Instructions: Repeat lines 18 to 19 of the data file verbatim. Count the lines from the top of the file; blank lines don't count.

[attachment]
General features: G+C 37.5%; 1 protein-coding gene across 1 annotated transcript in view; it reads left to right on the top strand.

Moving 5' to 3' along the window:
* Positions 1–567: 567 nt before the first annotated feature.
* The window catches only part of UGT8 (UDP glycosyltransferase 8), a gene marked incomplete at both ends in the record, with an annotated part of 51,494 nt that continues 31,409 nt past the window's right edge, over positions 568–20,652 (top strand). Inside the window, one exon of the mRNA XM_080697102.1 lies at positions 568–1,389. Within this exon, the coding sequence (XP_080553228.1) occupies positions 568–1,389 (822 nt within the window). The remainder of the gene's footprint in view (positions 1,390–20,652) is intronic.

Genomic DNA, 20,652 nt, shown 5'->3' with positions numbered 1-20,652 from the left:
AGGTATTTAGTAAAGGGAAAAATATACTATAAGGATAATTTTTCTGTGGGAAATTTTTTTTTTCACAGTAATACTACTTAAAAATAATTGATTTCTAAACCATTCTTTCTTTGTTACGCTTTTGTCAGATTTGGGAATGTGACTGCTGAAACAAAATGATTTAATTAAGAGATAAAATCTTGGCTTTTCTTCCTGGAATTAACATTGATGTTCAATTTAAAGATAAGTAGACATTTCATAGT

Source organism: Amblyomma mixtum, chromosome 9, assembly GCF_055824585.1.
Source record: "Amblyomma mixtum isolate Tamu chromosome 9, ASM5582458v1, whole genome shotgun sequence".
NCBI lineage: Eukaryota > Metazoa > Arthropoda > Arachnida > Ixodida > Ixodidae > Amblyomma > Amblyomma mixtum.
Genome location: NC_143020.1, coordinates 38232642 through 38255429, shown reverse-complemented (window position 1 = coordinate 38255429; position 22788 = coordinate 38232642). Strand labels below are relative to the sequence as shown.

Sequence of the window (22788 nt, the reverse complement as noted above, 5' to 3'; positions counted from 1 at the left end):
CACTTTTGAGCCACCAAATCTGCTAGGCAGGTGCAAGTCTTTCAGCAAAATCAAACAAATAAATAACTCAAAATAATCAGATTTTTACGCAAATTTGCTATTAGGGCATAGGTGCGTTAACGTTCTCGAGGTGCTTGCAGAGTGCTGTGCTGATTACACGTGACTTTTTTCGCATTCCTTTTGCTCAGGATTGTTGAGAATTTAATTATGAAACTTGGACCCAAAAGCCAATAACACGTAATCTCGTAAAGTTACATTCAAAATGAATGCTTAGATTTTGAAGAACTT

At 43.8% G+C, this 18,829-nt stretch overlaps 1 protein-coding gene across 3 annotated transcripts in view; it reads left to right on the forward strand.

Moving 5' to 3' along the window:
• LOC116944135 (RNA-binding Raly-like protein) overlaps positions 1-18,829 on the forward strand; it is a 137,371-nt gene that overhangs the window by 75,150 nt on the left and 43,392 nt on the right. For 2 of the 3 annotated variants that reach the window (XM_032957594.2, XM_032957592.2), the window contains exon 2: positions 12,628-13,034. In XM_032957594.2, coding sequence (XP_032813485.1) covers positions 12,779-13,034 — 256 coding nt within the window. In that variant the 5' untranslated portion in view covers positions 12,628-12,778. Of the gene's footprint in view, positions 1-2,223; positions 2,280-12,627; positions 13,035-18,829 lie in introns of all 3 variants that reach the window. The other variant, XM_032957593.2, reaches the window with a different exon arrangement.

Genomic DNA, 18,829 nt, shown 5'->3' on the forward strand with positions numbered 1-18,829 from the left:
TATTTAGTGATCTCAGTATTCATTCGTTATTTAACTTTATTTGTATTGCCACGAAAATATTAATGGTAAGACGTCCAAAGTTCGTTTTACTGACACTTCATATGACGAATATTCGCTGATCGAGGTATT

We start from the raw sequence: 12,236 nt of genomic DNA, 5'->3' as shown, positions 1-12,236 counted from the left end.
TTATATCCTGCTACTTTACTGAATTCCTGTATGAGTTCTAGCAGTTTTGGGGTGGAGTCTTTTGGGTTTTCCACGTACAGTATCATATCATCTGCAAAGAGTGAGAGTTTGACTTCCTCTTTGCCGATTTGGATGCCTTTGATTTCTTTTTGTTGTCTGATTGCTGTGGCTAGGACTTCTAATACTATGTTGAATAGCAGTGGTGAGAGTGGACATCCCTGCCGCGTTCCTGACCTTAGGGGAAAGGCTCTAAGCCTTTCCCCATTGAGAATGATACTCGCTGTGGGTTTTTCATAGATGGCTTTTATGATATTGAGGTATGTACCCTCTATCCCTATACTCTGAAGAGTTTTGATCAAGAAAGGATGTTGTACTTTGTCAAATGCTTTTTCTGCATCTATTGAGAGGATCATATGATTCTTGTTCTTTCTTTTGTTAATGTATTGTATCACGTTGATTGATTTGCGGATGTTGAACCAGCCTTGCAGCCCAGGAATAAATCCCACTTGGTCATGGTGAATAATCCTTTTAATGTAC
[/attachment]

We start from the raw sequence: 12,236 nt of genomic DNA, 5'->3' as shown, positions 1-12,236 counted from the left end.
TTATATCCTGCTACTTTACTGAATTCCTGTATGAGTTCTAGCAGTTTTGGGGTGGAGTCTTTTGGGTTTTCCACGTACAGTATCATATCATCTGCAAAGAGTGAGAGTTTGACTTCCTCTTTGCCGATTTGGATGCCTTTGATTTCTTTTTGTTGTCTGATTGCTGTGGCTAGGACTTCTAATACTATGTTGAATAGCAGTGGTGAGAGTGGACATCCCTGCCGCGTTCCTGACCTTAGGGGAAAGGCTCTAAGCCTTTCCCCATTGAGAATGATACTCGCTGTGGGTTTTTCATAGATGGCTTTTATGATATTGAGGTATGTACCCTCTATCCCTATACTCTGAAGAGTTTTGATCAAGAAAGGATGTTGTACTTTGTCAAATGCTTTTTCTGCATCTATTGAGAGGATCATATGATTCTTGTTCTTTCTTTTGTTAATGTATTGTATCACGTTGATTGATTTGCGGATGTTGAACCAGCCTTGCAGCCCAGGAATAAATCCCACTTGGTCATGGTGAATAATCCTTTTAATGTAC